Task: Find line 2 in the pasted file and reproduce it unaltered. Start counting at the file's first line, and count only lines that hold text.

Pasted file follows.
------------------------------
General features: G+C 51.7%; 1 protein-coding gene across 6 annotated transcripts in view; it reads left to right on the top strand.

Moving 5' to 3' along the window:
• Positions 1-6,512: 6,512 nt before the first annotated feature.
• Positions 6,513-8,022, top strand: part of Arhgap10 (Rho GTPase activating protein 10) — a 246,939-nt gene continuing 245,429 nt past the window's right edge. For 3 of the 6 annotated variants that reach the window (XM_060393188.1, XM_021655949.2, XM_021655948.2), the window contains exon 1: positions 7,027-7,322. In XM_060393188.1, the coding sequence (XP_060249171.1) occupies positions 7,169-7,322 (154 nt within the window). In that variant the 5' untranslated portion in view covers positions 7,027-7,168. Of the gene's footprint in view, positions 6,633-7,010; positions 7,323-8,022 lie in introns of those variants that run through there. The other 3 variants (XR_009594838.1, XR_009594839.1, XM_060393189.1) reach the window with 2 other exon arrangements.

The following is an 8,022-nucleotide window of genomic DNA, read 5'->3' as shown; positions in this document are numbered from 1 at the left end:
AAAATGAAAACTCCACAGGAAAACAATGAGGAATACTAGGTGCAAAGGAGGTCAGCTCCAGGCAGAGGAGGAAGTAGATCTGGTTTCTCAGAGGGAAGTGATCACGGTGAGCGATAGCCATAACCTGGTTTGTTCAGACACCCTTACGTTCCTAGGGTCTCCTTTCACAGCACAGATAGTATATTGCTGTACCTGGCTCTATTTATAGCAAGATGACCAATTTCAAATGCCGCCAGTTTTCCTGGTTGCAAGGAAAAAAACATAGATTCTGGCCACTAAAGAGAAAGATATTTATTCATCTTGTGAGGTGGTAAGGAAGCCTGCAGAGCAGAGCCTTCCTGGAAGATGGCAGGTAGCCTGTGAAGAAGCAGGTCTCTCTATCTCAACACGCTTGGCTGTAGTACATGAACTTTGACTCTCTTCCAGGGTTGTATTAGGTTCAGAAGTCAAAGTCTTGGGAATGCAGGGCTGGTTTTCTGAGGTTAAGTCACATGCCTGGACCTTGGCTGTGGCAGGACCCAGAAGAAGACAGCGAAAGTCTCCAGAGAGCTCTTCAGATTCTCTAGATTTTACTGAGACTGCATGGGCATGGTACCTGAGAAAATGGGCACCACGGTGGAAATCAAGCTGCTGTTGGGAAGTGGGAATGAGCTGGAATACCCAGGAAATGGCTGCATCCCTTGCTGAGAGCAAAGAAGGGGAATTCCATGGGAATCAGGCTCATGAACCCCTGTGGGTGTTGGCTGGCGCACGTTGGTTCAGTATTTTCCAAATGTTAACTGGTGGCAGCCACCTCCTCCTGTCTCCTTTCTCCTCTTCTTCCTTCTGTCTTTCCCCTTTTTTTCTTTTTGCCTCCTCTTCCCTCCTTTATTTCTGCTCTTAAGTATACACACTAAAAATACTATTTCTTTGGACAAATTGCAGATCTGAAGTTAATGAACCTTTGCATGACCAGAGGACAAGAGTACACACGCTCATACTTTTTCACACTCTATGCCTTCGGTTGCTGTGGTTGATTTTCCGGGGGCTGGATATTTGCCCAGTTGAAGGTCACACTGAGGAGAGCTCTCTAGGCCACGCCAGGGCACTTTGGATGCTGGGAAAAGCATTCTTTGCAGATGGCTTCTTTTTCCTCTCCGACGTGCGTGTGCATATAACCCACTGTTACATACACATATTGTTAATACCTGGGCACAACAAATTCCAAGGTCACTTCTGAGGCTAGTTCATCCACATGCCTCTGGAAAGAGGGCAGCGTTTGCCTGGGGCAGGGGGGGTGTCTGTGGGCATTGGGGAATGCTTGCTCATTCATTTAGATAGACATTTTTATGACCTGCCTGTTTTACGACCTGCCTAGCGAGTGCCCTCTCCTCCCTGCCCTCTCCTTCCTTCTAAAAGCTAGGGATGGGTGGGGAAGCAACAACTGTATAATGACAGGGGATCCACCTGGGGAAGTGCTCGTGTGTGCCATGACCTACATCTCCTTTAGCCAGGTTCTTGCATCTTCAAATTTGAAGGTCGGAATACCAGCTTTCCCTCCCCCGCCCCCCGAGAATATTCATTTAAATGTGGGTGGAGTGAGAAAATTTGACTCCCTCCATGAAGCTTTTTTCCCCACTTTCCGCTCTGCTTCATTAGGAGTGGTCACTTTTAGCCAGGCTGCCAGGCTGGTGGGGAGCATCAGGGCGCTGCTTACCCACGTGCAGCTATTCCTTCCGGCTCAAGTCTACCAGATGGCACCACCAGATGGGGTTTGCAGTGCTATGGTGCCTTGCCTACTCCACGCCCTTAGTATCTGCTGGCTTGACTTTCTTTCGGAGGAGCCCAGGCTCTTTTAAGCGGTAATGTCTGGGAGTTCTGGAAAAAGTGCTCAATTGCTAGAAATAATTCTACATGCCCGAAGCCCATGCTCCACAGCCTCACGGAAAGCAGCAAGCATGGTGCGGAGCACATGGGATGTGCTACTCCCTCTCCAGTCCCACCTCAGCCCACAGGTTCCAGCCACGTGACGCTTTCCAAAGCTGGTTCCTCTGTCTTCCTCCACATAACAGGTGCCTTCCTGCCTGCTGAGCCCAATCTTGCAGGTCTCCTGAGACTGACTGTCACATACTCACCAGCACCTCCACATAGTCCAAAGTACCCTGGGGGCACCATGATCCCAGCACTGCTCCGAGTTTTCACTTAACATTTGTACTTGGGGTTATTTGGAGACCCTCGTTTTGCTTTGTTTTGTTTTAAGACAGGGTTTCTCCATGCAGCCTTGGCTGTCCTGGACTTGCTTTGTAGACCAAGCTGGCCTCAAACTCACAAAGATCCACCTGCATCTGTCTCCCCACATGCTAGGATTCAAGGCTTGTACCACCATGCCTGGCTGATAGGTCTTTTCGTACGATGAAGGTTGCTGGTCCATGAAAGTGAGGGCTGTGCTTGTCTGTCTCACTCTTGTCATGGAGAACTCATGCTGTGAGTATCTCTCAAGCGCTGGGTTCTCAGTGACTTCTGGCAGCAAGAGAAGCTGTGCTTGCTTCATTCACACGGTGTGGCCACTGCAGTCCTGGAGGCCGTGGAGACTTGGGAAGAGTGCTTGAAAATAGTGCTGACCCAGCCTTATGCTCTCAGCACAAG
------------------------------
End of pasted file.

Moving 5' to 3' along the window: